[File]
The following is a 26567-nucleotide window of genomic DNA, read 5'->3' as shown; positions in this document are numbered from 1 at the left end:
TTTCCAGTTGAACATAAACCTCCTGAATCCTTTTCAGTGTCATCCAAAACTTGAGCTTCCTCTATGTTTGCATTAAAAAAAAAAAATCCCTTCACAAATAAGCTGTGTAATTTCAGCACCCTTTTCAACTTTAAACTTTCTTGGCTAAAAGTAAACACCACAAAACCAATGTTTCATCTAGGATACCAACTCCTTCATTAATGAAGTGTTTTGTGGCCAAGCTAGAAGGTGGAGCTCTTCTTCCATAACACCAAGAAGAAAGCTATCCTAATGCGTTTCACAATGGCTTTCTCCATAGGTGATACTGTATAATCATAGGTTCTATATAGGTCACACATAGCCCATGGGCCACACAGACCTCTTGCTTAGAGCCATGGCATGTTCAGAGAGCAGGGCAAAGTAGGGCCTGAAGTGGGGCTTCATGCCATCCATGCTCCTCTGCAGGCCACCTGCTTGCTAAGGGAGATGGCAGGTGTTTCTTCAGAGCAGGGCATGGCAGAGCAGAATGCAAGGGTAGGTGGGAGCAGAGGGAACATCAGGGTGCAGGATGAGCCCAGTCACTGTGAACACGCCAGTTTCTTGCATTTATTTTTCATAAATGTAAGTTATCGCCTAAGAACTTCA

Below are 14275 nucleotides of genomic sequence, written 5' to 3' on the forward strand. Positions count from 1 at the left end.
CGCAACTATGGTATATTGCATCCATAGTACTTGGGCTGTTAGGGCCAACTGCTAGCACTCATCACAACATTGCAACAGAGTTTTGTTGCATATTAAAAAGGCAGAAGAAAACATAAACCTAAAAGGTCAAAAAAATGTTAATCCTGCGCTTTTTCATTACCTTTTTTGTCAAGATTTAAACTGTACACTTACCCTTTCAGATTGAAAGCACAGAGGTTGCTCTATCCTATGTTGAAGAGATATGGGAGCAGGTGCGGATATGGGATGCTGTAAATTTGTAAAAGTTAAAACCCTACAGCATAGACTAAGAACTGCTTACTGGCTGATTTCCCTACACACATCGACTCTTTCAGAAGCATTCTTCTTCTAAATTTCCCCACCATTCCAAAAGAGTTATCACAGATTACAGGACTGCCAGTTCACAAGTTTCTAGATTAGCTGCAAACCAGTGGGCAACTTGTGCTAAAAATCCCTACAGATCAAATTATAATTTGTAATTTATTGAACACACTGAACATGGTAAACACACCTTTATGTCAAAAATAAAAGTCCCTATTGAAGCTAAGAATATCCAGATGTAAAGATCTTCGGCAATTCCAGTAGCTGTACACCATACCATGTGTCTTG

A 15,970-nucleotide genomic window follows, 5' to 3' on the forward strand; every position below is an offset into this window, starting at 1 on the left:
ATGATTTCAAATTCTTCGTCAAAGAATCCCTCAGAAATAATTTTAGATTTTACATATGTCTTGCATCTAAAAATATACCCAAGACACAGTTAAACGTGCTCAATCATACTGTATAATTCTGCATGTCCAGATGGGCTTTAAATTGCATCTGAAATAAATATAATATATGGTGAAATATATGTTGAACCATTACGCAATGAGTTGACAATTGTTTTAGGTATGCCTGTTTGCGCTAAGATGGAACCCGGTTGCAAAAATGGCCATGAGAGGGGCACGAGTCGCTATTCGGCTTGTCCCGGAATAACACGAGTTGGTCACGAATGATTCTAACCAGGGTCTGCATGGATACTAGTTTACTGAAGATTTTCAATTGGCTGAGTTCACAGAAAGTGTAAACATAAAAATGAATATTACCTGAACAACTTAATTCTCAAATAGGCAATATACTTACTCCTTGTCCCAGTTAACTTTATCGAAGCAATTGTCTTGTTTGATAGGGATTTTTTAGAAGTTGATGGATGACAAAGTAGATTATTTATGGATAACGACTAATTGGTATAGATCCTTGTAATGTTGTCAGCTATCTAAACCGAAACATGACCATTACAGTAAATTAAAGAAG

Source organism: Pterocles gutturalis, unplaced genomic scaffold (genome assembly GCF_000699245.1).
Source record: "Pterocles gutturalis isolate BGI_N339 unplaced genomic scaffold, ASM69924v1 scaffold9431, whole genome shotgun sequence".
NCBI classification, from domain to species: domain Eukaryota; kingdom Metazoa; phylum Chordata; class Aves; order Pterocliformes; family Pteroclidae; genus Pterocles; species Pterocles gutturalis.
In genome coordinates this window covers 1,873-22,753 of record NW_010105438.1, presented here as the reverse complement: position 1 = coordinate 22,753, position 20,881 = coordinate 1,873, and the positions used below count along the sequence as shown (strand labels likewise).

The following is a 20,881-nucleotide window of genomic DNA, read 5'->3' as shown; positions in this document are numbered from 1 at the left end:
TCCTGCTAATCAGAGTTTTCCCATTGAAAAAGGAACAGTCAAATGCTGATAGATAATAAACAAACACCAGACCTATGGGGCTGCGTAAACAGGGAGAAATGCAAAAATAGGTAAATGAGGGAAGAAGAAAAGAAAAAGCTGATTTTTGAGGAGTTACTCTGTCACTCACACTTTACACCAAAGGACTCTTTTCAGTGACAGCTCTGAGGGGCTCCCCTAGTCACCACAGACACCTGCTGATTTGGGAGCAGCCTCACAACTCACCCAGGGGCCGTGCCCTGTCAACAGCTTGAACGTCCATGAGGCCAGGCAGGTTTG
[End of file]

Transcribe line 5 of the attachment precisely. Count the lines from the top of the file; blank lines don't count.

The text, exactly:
A 15,970-nucleotide genomic window follows, 5' to 3' on the forward strand; every position below is an offset into this window, starting at 1 on the left: